A story about the Manassas City budget in last week's Prince William Weekly gave incorrect information about a revenue shortfall in the state budget. The projected $150 million shortfall in revenue is for fiscal year 1990, which ended June 30. (Published 8/2/90)

On Monday, the Manassas City Council is expected to approve a freeze on hiring and capital spending in an effort to prepare for potential cuts in state funding to the city.

Earlier this month, Gov. L. Douglas Wilder warned that state funding to all localities may be cut an undetermined amount to offset $150 million in projected revenue shortfalls in the fiscal year that began July 1.

The governor has asked state agencies, through which most state funds come to localities, to prepare scenarios of how cuts of 1, 3 or 5 percent would affect their budgets. He is expected to reveal proposed cuts to the state Senate Finance Committee and House Appropriations Committee on Aug. 17.

Mayor John Weber, at the council's organizational meeting earlier this month, challenged city and school officials to come up with proposals for $2 million in spending cuts. That figure translates to about 4 percent of the city's $54.2 million budget.

The schools, which account for about 60 percent of the city's budget, were asked to plan for the largest cut -- about $1.2 million.

On Monday, the council's finance committee will recommend a freeze on hiring for vacant city staff positions and on small capital expenditures for city departments, such as office equipment and furniture, according to council member Maury Gerson, who is on the finance committee.

The freeze would not affect hiring for critical positions, such as police and fire and rescue. Nor would it affect major capital projects already underway, such as the police department's expansion or the city's new museum on Prince William Street.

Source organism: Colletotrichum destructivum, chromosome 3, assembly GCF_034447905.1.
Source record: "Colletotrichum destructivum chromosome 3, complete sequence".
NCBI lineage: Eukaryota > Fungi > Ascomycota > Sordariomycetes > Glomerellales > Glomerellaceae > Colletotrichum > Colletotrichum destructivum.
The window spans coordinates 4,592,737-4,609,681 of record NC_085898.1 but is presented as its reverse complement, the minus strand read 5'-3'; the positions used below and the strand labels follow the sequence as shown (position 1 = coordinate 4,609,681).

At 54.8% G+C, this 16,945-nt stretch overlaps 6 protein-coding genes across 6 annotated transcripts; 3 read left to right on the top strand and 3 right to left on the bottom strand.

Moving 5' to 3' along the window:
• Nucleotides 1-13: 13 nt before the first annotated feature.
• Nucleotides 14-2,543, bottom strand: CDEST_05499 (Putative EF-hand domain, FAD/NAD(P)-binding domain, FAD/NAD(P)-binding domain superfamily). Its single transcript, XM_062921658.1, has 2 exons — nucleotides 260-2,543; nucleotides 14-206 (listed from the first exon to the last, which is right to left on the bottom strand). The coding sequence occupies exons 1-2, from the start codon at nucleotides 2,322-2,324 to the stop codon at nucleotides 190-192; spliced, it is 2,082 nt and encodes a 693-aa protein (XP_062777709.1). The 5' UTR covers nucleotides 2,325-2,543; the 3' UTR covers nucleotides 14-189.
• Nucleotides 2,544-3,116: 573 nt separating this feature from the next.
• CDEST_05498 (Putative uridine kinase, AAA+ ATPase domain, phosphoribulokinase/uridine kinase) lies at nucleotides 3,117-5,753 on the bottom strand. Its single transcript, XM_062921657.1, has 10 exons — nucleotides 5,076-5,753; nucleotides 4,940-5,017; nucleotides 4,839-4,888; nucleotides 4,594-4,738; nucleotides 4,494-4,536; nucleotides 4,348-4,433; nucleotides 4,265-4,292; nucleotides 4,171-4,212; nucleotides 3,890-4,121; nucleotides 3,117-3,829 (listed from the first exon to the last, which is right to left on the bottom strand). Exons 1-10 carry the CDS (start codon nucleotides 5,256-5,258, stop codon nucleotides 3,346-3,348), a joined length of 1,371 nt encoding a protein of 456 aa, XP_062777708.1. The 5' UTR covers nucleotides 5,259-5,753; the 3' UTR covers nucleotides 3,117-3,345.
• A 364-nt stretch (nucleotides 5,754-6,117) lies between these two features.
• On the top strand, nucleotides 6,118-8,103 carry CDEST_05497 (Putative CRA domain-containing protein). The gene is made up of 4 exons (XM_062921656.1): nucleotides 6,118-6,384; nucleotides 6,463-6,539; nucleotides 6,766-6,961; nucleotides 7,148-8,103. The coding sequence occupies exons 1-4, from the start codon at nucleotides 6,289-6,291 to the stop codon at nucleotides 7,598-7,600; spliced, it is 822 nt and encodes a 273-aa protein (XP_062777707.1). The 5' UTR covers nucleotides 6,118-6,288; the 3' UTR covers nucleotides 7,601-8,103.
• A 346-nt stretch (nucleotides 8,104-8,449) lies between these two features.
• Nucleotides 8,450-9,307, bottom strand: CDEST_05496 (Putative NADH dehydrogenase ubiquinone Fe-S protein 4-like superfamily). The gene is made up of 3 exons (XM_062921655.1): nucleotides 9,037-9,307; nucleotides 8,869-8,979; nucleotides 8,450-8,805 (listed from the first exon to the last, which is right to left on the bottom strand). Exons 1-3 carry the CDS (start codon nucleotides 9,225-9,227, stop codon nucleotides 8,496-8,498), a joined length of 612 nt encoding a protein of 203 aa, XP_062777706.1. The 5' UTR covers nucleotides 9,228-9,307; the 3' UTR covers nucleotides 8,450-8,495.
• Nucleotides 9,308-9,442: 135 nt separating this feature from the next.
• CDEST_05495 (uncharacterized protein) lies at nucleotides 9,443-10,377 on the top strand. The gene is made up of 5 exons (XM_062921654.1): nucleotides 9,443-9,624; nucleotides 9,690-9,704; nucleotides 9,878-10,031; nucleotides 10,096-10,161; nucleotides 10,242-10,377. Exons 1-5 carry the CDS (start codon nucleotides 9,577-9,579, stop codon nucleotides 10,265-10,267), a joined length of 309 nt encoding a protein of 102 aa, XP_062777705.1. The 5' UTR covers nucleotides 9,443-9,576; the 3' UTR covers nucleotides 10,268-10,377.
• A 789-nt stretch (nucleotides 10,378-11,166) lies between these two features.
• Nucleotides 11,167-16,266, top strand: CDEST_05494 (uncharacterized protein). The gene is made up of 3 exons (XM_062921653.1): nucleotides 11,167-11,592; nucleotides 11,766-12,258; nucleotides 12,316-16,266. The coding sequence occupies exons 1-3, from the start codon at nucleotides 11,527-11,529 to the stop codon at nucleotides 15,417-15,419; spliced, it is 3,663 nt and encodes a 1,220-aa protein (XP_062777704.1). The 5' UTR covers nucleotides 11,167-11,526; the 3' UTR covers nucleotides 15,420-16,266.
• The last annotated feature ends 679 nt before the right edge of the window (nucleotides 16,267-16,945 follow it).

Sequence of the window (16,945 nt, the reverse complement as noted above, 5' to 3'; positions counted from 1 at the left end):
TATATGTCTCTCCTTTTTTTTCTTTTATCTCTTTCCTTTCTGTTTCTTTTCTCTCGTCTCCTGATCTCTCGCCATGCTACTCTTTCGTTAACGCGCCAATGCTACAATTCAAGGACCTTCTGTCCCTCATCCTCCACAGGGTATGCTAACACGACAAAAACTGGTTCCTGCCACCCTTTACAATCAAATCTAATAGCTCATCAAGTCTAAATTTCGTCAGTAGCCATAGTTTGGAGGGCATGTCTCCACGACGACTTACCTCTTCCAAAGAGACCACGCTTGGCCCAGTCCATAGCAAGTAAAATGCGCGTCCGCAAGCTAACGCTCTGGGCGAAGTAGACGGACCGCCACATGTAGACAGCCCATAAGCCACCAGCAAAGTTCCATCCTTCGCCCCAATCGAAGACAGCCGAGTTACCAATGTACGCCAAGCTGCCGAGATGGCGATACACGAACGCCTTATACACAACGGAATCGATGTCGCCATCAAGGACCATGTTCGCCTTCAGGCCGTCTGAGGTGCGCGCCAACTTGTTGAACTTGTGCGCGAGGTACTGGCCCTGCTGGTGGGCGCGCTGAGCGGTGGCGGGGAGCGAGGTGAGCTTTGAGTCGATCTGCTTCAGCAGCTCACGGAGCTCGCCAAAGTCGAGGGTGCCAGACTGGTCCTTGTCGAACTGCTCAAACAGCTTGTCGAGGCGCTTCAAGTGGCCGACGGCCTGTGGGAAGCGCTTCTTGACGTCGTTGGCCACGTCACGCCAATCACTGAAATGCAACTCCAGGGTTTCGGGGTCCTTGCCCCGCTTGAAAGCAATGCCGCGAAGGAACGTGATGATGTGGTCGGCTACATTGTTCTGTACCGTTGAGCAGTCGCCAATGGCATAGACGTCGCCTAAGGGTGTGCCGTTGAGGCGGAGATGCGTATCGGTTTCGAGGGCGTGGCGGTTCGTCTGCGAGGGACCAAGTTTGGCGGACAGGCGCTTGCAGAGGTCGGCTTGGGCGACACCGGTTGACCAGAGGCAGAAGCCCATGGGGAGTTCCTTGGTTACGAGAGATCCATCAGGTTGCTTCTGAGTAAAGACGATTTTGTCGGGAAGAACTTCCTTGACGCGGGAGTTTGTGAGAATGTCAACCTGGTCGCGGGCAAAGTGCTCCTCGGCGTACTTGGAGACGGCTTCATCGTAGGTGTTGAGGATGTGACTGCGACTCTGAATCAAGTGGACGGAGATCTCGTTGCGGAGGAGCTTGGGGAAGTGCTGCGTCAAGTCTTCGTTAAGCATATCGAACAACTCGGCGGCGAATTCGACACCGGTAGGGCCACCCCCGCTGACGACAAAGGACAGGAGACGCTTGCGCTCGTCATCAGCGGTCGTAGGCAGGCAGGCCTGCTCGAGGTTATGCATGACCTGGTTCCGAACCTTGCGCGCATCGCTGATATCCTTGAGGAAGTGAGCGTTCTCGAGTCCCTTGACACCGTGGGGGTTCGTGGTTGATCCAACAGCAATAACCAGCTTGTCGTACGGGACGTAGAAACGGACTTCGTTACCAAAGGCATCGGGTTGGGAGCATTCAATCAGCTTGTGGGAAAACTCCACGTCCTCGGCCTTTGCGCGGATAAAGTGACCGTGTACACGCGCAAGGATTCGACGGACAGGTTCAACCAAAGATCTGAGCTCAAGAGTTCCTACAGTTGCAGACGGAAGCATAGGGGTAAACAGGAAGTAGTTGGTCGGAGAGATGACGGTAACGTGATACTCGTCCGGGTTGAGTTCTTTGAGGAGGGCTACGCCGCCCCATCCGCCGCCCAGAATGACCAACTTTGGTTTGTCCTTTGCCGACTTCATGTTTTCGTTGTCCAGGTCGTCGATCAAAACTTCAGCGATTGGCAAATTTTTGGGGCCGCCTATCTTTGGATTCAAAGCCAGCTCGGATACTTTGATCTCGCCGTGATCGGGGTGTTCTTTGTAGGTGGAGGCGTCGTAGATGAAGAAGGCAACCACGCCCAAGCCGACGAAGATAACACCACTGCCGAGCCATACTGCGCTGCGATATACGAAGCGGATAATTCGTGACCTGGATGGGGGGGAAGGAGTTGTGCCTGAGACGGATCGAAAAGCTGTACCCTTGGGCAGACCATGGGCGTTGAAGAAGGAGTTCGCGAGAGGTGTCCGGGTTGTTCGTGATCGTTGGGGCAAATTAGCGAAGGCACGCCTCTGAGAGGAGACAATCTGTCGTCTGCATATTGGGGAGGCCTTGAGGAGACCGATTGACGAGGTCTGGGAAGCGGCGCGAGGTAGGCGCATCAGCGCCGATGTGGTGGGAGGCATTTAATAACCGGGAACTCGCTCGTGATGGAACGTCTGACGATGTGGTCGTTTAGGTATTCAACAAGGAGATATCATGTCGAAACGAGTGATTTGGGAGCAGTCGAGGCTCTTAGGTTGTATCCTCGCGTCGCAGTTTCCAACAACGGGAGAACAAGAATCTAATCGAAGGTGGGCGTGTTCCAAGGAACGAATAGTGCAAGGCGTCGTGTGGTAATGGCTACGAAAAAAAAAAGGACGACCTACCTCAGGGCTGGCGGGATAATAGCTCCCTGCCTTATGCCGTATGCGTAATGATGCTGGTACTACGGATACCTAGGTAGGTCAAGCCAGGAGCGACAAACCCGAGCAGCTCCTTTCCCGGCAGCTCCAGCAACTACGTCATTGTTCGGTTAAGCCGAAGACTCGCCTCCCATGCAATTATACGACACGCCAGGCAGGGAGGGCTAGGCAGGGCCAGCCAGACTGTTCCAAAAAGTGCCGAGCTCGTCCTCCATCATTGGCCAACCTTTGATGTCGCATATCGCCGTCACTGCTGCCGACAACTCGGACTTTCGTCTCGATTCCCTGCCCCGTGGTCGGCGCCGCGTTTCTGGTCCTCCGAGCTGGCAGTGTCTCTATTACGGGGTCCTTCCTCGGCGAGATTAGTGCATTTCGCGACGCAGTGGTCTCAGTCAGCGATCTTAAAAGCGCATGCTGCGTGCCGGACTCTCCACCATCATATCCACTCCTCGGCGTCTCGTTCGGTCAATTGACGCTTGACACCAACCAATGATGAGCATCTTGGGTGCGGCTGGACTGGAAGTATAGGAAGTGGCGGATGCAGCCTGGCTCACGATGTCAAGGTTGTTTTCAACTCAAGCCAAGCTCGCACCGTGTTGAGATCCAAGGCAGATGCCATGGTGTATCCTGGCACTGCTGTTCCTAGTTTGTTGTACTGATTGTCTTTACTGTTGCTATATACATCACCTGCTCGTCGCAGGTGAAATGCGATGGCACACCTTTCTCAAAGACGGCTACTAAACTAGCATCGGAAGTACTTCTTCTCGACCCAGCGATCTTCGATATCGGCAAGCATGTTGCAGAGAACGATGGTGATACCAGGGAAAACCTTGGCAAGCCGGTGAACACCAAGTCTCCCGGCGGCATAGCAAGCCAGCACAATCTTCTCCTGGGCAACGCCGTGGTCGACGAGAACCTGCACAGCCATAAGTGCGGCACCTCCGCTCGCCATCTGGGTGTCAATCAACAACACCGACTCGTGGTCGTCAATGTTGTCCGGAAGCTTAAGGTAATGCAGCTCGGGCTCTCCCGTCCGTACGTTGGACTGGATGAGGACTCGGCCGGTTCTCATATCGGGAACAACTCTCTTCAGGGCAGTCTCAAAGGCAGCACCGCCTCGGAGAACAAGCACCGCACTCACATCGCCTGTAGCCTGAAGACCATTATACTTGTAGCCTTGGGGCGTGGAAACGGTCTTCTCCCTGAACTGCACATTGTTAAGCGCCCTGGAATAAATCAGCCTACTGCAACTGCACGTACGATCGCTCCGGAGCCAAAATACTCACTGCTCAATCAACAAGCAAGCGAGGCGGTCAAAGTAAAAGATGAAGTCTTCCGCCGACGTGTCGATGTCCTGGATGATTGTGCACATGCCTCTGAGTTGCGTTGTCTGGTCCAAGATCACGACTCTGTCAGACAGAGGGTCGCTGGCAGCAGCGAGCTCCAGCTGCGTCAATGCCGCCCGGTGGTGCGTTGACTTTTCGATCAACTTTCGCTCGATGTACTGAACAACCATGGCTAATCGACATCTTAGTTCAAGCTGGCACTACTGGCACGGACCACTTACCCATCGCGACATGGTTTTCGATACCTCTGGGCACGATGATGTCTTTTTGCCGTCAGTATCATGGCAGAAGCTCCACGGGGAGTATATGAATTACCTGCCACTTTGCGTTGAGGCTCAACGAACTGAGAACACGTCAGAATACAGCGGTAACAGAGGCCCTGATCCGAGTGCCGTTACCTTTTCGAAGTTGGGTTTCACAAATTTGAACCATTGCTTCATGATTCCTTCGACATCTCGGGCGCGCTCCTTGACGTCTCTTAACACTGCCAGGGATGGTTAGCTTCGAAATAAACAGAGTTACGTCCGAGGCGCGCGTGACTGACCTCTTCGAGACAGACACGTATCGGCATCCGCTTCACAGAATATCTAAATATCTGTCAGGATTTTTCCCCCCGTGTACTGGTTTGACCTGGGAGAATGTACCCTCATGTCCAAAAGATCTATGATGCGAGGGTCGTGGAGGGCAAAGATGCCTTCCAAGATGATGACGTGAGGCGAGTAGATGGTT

Gerson said the freeze would save the city, which already has $200,000 in a reserve fund, an additional $600,000.

"When things get tight, you have to tighten your belt," Gerson said. "It's a lot easier doing it now than after you've spent the money."

The committee will also recommend that department heads study ways of cutting 5 percent of their operating budgets, but not any personnel-related spending, such as salaries and benefits.

Said Weber: "It's going to be pretty tough. There's not a lot of fat in the budget. It may hurt in construction and manpower."

Manassas school officials are still studying where $1.2 million in cuts could be made in their budget, according to Superintendent James Upperman.

"That's going to present quite a challenge for us," Upperman said. "We're talking a major cut. We're going to have to look at the whole budget."

Not filling 15 to 17 teaching positions could save up to $350,000, Upperman said. And those positions may not be needed anyway if the slowing regional economy brings fewer new students into the city than projected for the next school year, he said.

But that is "the largest chunk of money" identified so far," Upperman said. "There's quite a difference between that and $1.2 million."

Upperman is expected to recommend proposed cuts to the School Board by early next month.

In Manassas Park, city and school officials are waiting for the governor's announcement on Aug. 17 before they start marking up their budgets.

"I'm not even going to get into it until I see what comes down the pike," City Manager James Norlund said.

As in its neighboring city, Manassas Park schools may take the biggest blow if the state decides to cut educational funding. State funds account for roughly 50 percent of their budget.

"If they cut us, I don't know what in the world we can do," said Superintendent James Moyers. "We don't have anything we can cut . . . . We're bare bones already."